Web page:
Large format cinematography is in its infancy but these cameras are at the forefront of the new techniques.
Words: Julian Mitchell
ARRI’s Alexa 65 is the original large format cinema camera, initially produced by ARRI to help rejuvenate the appeal of going to the cinema with its widescreen 65mm aesthetic and sensor size. But could ARRI have dreamed of the success that the camera has had since then?
As of the end of 2017, 48 major movie productions have used the camera for main unit cinematography; movies such as Fantastic Beasts: The Crimes of Grindelwald, Han Solo: A Star Wars Story, Avengers: Infinity War and Bohemian Rhapsody. In fact Newton Thomas Sigel, DOP of that Queen biopic, commented, “The Alexa 65 is a remarkable camera. It has this giant sensor that delivers exquisite picture detail. Not sharper, just more detailed. I don’t really care about the number of pixels – I care about their quality. The Alexas are quite large, which allows for this tremendous breadth of colour and dynamic range. They call the camera ASA 800, but I think it is so much more than that.”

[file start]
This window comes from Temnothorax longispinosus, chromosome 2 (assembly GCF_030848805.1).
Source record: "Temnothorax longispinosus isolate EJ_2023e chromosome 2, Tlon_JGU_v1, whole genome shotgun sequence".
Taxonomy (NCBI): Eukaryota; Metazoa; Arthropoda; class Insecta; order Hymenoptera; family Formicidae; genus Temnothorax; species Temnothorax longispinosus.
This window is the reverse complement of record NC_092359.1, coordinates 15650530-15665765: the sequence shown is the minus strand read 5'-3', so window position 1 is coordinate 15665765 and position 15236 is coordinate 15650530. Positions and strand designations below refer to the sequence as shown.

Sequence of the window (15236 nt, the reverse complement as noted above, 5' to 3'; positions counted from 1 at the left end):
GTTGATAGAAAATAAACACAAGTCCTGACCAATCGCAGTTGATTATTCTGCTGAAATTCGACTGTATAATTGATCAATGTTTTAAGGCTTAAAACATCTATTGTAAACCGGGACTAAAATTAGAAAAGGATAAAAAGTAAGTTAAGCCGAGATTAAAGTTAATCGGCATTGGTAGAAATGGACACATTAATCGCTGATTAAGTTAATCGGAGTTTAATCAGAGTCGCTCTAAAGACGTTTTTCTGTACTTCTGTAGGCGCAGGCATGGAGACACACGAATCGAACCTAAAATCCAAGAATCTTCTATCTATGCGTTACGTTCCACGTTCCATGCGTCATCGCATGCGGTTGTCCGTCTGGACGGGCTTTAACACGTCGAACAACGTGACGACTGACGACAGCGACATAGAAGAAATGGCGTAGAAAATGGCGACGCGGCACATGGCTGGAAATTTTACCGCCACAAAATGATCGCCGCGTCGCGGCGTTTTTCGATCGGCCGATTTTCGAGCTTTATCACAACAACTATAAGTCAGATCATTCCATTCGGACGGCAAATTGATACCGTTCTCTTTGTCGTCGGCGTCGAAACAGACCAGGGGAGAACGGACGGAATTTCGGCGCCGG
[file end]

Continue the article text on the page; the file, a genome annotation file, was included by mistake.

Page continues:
TV drama is also picking up on the Alexa 65, even if the full sensor isn’t always used. There are now also enough large format lenses suited for this huge sensor.
SENSOR SIZE – 54.12×25.88MM
PIXEL PEEPING 6560×3100
LATITUDE 14+ STOPS